There is normally no difference. X-like is simply an abbreviated way to say like the/an X, and is often preferred because it is less wordy.
She habitually wore an expression like a cat, of self-satisfied complacency.
She habitually wore a catlike expression of self-satisfied complacency.
She processed the forms with an efficiency like a machine, working through the entire stack in less than an hour.
She processed the forms with machine-like efficiency, working through the entire stack in less than an hour.
Note the construction "X-like" can be used with nearly anything:
He pitched his plan to the group of investors with Trump-like bravado.
(Edit) As stangdon's comment mentions, be careful of confusing the different meanings of "like". For example:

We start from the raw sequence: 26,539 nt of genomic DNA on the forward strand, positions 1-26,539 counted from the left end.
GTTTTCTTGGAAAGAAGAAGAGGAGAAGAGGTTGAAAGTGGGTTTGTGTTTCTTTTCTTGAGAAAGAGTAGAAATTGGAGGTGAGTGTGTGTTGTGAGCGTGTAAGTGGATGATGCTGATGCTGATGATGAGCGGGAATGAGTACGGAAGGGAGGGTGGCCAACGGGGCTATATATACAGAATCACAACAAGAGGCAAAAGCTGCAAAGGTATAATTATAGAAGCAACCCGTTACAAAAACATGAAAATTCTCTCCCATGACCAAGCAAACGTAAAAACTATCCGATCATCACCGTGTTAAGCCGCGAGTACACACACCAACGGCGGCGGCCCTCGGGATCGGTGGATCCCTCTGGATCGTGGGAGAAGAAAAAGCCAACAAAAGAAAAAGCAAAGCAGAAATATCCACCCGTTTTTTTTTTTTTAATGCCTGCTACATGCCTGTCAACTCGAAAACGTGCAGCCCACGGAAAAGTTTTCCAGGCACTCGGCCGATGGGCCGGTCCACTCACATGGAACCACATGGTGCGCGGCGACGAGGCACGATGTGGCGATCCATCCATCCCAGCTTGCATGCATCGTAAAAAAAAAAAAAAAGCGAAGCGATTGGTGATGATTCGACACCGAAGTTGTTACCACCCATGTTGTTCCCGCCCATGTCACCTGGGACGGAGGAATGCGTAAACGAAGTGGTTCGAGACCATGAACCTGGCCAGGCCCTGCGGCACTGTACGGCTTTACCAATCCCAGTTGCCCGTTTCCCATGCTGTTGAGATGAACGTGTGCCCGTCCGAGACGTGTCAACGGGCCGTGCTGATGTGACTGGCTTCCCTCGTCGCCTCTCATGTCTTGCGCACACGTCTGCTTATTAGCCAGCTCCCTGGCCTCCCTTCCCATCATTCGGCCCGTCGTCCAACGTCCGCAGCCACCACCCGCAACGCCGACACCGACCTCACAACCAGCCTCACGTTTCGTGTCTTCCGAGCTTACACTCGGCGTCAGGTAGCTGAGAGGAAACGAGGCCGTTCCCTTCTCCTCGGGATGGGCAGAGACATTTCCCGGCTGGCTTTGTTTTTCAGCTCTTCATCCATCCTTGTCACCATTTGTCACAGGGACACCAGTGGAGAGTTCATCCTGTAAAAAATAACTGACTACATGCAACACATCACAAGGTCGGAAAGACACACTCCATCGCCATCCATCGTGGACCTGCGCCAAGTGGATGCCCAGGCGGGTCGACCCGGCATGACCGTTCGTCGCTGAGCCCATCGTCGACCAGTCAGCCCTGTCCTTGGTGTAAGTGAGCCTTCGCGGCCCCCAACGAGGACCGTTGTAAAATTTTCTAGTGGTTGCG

They like a good movie.
is different from
They are like a good movie.
The comment references a popular English grammar pun:
Time flies like an arrow; fruit flies like a banana.
The second part can be interpreted two ways, either "fruit flies (the insect) like bananas" or "fruit flies (through the air) like a banana".
(Edit 2) Lambie's objection is that while flu-like symptoms is fine, symptoms like a/the flu is not. Strictly speaking, I agree. "The flu" is an illness, and is not directly comparable to the symptoms of an illness.
The correct expression should be something like:
symptoms like those that you get from the flu
That being said, many English speakers will shorten this to symptoms like the flu.